Behind The Scenes


Behind The Scenes With Ben Aaron

"There should be some kind of budget in the government that should pay stay-at-home parents $150-200,000 a year. It is a nonstop, thankless profession."

Ben Aaron is the type of dad you want to meet at the playground. He’s funny, unpretentious, and isn’t afraid to bare-all about the day-to-day of modern parenthood. 

The four-time Emmy winner and NBC features reporter is a stay-at-home-ish dad and husband to Good Morning America’s beloved Chief Meteorologist Ginger Zee, and he couldn’t be happier. Married with two kids in the suburbs of New York City may make other men nervous, but Ben is thriving. Thriving because he’s in it for every aspect of fatherhood, and knows that taking care of his sons Miles and Adrian is something he truly loves—even when they drive him crazy.


Ben last hosted Pickler & Ben before settling into his role as a stay-at-home dad. Because the show filmed in Nashville, he frequently flew back and forth. This kept him away from where he wanted to be most: home. 

Now he’s taking on a much harder gig, one without a salary, benefits, or paid time off: stay-at-home parenting. 

He confesses, “Now I apologize to my mom once a week for things that I did.” Laughing, he adds, “There should be some kind of budget in the government that should pay stay-at-home parents $150-200,000 a year. It is a nonstop, thankless profession.”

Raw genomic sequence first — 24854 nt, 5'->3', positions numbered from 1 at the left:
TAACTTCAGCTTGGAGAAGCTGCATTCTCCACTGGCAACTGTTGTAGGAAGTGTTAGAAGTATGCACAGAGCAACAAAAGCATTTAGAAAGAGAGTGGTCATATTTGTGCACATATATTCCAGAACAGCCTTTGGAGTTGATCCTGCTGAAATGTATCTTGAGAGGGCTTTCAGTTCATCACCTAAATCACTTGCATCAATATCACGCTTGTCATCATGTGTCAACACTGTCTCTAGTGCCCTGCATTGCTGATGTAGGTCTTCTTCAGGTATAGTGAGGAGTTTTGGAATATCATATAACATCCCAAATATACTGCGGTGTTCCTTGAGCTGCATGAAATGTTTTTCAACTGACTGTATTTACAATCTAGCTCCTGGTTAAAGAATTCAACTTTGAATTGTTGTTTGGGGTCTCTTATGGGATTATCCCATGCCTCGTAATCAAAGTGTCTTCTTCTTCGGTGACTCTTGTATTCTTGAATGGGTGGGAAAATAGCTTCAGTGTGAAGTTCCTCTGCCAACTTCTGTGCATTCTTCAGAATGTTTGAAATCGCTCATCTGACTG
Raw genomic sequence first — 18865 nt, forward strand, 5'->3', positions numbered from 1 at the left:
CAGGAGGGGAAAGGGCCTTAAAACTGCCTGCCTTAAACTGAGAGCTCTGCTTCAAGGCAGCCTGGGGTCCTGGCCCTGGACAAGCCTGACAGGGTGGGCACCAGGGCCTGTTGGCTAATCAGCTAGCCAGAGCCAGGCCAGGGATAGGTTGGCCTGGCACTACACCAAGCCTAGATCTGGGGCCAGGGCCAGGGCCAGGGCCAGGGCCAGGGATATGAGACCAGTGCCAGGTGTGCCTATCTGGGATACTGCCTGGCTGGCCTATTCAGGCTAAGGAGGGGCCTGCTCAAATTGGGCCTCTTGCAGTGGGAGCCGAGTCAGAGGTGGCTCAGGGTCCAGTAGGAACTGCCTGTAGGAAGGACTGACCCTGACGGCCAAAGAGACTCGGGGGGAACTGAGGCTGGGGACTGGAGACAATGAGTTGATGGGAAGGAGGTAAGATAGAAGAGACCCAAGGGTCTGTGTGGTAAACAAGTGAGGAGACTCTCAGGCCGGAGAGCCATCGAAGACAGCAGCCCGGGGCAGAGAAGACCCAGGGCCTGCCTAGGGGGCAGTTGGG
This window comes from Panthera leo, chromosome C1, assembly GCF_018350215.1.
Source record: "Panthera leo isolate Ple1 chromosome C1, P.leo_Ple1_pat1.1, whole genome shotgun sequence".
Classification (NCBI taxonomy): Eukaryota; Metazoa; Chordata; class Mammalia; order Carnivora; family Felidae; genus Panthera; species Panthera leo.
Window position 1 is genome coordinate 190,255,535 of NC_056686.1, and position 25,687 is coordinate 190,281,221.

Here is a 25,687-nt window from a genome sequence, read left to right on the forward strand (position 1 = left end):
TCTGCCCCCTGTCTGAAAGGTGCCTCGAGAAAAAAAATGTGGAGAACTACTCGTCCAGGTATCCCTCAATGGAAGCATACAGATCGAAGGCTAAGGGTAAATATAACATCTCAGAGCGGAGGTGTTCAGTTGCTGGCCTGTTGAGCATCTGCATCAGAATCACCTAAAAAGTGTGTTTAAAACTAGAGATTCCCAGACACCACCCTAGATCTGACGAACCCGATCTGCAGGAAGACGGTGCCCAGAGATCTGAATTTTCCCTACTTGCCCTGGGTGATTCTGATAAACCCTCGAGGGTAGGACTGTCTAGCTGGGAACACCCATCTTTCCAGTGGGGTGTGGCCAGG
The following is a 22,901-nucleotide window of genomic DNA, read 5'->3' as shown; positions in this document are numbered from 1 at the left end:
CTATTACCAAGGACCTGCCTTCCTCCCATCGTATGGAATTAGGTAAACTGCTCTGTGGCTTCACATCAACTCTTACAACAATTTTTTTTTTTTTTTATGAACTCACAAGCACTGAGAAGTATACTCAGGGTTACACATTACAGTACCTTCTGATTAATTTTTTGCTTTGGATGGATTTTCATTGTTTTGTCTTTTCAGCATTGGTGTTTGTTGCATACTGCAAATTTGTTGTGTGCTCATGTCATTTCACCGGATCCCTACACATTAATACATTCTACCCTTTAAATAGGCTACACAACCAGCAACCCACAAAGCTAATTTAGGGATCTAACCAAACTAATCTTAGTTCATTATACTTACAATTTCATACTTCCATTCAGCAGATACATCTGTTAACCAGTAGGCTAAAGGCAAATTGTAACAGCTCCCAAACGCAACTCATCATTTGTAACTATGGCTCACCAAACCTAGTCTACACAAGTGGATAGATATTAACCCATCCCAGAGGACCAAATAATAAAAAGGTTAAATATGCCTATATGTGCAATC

We can all agree that the work is underrated and underappreciated (preach!). Traditionally, the work has fallen on mothers, but a new generation of stay-at-home dads like Ben are in the thick of it. He stresses, “It’s an absolute impossibility to find balance. When you want to be a good parent, patient and understanding, you have no time for anything else but them. I have such an unbelievable respect for stay-at-home parents.” 


It can also get monotonous, which can be especially tough for those who went from their own schedule to the often repetitive schedule of childcare. We’re fluent in baby talk, but it’s also nice to talk to humans our own age. Ben recommends using play dates to your advantage, and to consider yourself as much a part of the equation as your kid. Human interaction nourishes us, and creating a community of fellow parents can be a lifesaver. 

“It’s that, the diversity of meeting different people with playdates is huge. It’s not just a playdate for your kid, it’s a playdate for you as well. Just make sure that the other parents are people you can actually stand, and not just other children your kid loves.” 

How else does Ben break through the repetition? By playing music he loves with the boys. It’s not the most radical idea, but we forget that we don’t have to listen to ‘If You’re Happy And You Know It’ a million times over. Your kids can learn to love Beyoncé as much as you do. Ben’s raising his sons on artists like The Cure, Paul Simon, and Led Zeppelin. He says that it “helps the sanity. If you are alone doing the same thing every day and singing Twinkle Twinkle Little Star, you will lose your mind. You’ll just end up in a psychiatric ward.”